Reminiscence therapy for dementia
We wanted to find out what effect reminiscence therapy (RT) has on people with dementia. In particular, we were interested in effects on quality of life, communication, cognition (the general ability to think and remember), mood, daily activities and relationships. We were also interested in any effects on carers.
RT involves discussing events and experiences from the past. It aims to evoke memories, stimulate mental activity and improve well-being. Reminiscence is often assisted by props such as videos, pictures and objects. It can take place in a group or be done with a person on their own, when it often results in some form of life-story book being created. RT helps older people with depression. It may be suitable for people with dementia both because depression is common in dementia and because people with dementia typically have a better memory for the distant past than for recent events.
We searched for randomised, controlled trials in which RT was compared with no treatment or with a non-specific activity, such as time spent in general conversation. Our search covered all trials available up to April 2017.
We found 22 trials with 1972 participants to include in the review. All the participants had dementia, mostly of mild or moderate severity. Some of the participants were living at home and some were in care homes. The length of the trials varied from four weeks to two years, and the overall amount of time spent on therapy varied from three to 39 hours. Overall, we thought most of the trials were well conducted.
Looking at all the trials together, there did not seem to be an effect of RT on the quality of life reported by the participants. However, there was probably a slight benefit of treatment in the trials done in care homes, which was not seen in the trials done in the community.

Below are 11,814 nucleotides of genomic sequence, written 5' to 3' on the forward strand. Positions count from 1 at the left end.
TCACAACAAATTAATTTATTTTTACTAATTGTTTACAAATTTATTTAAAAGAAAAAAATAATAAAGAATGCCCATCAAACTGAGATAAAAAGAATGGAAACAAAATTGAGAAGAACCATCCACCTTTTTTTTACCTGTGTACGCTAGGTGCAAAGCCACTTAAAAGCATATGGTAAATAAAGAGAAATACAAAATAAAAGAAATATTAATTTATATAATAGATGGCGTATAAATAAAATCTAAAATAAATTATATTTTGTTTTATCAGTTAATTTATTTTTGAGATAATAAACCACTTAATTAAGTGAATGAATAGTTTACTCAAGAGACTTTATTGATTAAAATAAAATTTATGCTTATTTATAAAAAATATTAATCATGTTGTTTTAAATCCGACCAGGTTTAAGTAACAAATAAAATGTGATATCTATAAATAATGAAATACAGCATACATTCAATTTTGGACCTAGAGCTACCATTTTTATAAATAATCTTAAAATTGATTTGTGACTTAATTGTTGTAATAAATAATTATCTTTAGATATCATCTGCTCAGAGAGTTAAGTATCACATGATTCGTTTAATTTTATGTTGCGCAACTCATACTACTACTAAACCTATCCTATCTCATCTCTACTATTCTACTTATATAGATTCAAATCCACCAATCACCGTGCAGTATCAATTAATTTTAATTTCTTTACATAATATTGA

People having RT scored slightly better than the control group on tests of cognition immediately after the course of treatment, but not weeks to months later. It was not clear that the effect was large enough to be important. The effect was most evident in care home studies, which used individual RT, but not in community studies, which used group RT.
We found that group RT and RT in community settings may have a positive effect on the communication and interaction of the person with dementia immediately after the end of treatment, and probably also weeks to months later, although the effect was small.
Apart from a probable slight benefit of individual RT on scales measuring depressed mood, we found no evidence for effects of RT on other outcomes, such as agitation, ability to carry out daily activities or relationships with other people. We found no evidence of harmful effects of RT for the people with dementia themselves.
We found no effect of RT on family carers other than a suggestion that it made carers slightly more anxious in two large studies of joint reminiscence work. In this type of RT, the carers and the people with dementia were both directly involved in the reminiscence sessions.
We were encouraged to find that the amount and quality of research on RT for dementia has increased considerably since the last version of this review. We concluded that the effects of RT vary, depending on the way it is given and whether it takes place in care homes or the community. However, there is some evidence that RT can improve quality of life, cognition, communication and possibly mood in people with dementia in some circumstances, although all the benefits were small. More research is needed to understand these differences and to find out who is likely to benefit most from what type of RT.